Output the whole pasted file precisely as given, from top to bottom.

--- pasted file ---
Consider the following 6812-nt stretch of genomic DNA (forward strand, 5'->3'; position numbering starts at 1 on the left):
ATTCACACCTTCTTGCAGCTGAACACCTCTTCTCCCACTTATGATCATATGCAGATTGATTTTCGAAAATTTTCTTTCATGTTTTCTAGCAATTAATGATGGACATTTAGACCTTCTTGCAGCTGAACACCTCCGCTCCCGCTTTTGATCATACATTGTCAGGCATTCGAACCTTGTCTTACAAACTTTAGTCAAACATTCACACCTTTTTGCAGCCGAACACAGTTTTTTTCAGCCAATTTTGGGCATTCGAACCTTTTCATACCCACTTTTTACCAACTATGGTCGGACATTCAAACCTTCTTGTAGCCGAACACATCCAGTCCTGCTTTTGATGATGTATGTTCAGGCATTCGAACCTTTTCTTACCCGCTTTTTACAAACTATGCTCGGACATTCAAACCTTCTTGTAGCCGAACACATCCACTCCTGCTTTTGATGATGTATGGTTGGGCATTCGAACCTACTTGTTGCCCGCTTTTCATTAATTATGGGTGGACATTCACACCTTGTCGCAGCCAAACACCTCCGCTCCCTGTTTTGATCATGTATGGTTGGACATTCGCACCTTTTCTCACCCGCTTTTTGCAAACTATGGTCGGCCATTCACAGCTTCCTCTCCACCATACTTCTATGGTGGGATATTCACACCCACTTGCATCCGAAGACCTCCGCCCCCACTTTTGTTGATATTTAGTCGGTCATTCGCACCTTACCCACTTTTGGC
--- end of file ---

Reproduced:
Consider the following 6812-nt stretch of genomic DNA (forward strand, 5'->3'; position numbering starts at 1 on the left):
ATTCACACCTTCTTGCAGCTGAACACCTCTTCTCCCACTTATGATCATATGCAGATTGATTTTCGAAAATTTTCTTTCATGTTTTCTAGCAATTAATGATGGACATTTAGACCTTCTTGCAGCTGAACACCTCCGCTCCCGCTTTTGATCATACATTGTCAGGCATTCGAACCTTGTCTTACAAACTTTAGTCAAACATTCACACCTTTTTGCAGCCGAACACAGTTTTTTTCAGCCAATTTTGGGCATTCGAACCTTTTCATACCCACTTTTTACCAACTATGGTCGGACATTCAAACCTTCTTGTAGCCGAACACATCCAGTCCTGCTTTTGATGATGTATGTTCAGGCATTCGAACCTTTTCTTACCCGCTTTTTACAAACTATGCTCGGACATTCAAACCTTCTTGTAGCCGAACACATCCACTCCTGCTTTTGATGATGTATGGTTGGGCATTCGAACCTACTTGTTGCCCGCTTTTCATTAATTATGGGTGGACATTCACACCTTGTCGCAGCCAAACACCTCCGCTCCCTGTTTTGATCATGTATGGTTGGACATTCGCACCTTTTCTCACCCGCTTTTTGCAAACTATGGTCGGCCATTCACAGCTTCCTCTCCACCATACTTCTATGGTGGGATATTCACACCCACTTGCATCCGAAGACCTCCGCCCCCACTTTTGTTGATATTTAGTCGGTCATTCGCACCTTACCCACTTTTGGC